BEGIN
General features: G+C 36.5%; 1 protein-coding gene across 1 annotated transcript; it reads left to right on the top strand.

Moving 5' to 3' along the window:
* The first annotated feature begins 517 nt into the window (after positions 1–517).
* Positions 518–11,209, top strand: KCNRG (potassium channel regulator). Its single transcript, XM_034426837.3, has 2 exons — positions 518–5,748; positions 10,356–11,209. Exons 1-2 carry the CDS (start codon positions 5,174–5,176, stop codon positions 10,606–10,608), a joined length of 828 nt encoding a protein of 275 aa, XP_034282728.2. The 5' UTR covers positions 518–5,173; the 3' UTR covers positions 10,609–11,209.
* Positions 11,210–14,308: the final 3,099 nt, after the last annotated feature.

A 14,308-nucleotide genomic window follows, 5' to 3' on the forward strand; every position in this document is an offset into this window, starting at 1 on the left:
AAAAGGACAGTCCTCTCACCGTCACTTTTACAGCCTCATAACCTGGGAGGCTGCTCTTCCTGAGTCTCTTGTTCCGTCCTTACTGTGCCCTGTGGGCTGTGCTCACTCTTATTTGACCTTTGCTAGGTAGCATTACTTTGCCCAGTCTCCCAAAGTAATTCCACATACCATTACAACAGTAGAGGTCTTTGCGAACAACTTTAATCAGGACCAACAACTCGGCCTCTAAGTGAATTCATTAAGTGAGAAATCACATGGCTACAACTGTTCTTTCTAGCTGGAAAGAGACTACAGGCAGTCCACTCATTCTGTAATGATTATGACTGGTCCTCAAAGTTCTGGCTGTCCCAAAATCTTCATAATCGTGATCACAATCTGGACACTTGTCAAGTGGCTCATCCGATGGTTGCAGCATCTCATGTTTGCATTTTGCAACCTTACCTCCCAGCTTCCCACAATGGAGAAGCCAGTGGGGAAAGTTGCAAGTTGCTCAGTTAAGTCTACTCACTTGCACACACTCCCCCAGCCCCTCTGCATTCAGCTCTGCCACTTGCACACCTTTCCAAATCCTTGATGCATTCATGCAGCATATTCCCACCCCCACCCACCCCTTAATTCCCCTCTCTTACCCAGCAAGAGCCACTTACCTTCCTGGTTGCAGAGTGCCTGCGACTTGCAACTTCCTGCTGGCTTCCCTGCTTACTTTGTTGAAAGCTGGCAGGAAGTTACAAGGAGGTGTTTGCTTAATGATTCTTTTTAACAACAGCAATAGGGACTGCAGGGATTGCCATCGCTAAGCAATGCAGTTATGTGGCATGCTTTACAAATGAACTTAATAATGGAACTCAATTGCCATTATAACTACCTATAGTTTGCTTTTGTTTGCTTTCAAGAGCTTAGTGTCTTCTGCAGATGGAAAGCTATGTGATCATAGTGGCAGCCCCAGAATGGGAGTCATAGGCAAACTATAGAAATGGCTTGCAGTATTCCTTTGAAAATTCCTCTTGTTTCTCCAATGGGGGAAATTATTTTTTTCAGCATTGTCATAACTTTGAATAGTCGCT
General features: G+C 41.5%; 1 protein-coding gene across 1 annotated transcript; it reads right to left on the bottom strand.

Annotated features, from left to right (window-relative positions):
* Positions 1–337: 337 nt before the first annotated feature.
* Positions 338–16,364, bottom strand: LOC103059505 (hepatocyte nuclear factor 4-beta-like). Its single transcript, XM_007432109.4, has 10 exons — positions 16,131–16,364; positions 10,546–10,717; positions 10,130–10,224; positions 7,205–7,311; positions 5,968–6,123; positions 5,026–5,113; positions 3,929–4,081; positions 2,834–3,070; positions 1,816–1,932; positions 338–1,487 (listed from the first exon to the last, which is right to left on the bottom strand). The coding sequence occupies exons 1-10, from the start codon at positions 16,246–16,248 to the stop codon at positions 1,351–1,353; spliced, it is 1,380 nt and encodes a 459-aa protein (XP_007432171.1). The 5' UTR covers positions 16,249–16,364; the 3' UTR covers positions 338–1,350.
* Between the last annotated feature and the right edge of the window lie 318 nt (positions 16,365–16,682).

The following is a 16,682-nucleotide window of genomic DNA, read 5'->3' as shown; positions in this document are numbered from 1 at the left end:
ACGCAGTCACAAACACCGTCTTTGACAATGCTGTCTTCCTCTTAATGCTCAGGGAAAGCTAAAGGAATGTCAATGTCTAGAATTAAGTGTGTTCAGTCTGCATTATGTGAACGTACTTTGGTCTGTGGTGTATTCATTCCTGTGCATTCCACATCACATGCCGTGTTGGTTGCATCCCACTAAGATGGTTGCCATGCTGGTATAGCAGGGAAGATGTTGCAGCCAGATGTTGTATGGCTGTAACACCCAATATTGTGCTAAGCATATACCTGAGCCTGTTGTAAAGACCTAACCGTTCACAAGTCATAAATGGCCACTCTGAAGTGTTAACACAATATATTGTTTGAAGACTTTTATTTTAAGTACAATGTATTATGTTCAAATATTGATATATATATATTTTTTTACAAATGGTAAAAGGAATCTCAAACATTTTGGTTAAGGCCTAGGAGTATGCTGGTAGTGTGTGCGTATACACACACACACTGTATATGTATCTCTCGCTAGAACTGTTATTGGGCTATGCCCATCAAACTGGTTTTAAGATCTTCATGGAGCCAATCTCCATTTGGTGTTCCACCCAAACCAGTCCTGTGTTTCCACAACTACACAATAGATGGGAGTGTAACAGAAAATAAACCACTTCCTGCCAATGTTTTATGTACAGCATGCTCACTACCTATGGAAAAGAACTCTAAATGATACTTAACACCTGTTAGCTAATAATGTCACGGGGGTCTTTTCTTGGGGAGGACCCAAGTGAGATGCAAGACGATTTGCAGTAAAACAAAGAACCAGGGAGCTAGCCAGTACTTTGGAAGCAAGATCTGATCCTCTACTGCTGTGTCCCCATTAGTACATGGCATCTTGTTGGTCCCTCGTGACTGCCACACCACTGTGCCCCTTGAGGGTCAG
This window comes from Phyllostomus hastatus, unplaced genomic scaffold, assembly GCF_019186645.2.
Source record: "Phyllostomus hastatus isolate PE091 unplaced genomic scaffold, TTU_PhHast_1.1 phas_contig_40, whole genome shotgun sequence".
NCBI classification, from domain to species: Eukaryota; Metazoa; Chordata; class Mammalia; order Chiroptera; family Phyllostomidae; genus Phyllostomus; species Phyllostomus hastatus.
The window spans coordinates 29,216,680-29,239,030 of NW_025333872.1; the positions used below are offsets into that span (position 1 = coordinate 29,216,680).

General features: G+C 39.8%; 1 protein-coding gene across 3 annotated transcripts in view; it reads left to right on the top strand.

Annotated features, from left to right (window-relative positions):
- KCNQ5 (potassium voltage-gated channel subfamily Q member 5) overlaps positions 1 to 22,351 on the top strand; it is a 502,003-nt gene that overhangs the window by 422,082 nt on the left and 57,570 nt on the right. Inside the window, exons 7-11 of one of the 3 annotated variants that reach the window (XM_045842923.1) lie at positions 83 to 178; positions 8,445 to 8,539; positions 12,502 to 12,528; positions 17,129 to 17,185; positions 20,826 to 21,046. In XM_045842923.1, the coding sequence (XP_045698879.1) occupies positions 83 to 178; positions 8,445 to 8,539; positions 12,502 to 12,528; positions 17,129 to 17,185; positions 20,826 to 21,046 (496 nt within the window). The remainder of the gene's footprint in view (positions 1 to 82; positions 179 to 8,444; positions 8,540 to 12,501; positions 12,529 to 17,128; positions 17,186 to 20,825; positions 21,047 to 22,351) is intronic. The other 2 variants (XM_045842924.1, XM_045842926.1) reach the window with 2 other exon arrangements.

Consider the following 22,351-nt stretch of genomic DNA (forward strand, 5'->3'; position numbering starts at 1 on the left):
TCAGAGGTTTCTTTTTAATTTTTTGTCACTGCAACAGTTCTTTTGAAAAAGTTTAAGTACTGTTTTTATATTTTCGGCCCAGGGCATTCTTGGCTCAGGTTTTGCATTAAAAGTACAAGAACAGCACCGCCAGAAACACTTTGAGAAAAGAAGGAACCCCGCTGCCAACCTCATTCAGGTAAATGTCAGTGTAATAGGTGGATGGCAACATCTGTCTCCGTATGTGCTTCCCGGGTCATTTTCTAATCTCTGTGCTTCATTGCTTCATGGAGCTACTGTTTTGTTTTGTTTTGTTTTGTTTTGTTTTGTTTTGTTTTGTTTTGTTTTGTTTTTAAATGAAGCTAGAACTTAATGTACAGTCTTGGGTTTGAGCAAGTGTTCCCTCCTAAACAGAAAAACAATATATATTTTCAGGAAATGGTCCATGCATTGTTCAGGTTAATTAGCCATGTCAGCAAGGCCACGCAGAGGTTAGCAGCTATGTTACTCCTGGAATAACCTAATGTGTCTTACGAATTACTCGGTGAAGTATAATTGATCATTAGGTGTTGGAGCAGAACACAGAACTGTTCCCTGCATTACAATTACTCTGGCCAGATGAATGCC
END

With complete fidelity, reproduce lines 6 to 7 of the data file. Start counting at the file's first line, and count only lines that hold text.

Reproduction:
A 14,308-nucleotide genomic window follows, 5' to 3' on the forward strand; every position in this document is an offset into this window, starting at 1 on the left:
AAAAGGACAGTCCTCTCACCGTCACTTTTACAGCCTCATAACCTGGGAGGCTGCTCTTCCTGAGTCTCTTGTTCCGTCCTTACTGTGCCCTGTGGGCTGTGCTCACTCTTATTTGACCTTTGCTAGGTAGCATTACTTTGCCCAGTCTCCCAAAGTAATTCCACATACCATTACAACAGTAGAGGTCTTTGCGAACAACTTTAATCAGGACCAACAACTCGGCCTCTAAGTGAATTCATTAAGTGAGAAATCACATGGCTACAACTGTTCTTTCTAGCTGGAAAGAGACTACAGGCAGTCCACTCATTCTGTAATGATTATGACTGGTCCTCAAAGTTCTGGCTGTCCCAAAATCTTCATAATCGTGATCACAATCTGGACACTTGTCAAGTGGCTCATCCGATGGTTGCAGCATCTCATGTTTGCATTTTGCAACCTTACCTCCCAGCTTCCCACAATGGAGAAGCCAGTGGGGAAAGTTGCAAGTTGCTCAGTTAAGTCTACTCACTTGCACACACTCCCCCAGCCCCTCTGCATTCAGCTCTGCCACTTGCACACCTTTCCAAATCCTTGATGCATTCATGCAGCATATTCCCACCCCCACCCACCCCTTAATTCCCCTCTCTTACCCAGCAAGAGCCACTTACCTTCCTGGTTGCAGAGTGCCTGCGACTTGCAACTTCCTGCTGGCTTCCCTGCTTACTTTGTTGAAAGCTGGCAGGAAGTTACAAGGAGGTGTTTGCTTAATGATTCTTTTTAACAACAGCAATAGGGACTGCAGGGATTGCCATCGCTAAGCAATGCAGTTATGTGGCATGCTTTACAAATGAACTTAATAATGGAACTCAATTGCCATTATAACTACCTATAGTTTGCTTTTGTTTGCTTTCAAGAGCTTAGTGTCTTCTGCAGATGGAAAGCTATGTGATCATAGTGGCAGCCCCAGAATGGGAGTCATAGGCAAACTATAGAAATGGCTTGCAGTATTCCTTTGAAAATTCCTCTTGTTTCTCCAATGGGGGAAATTATTTTTTTCAGCATTGTCATAACTTTGAATAGTCGCT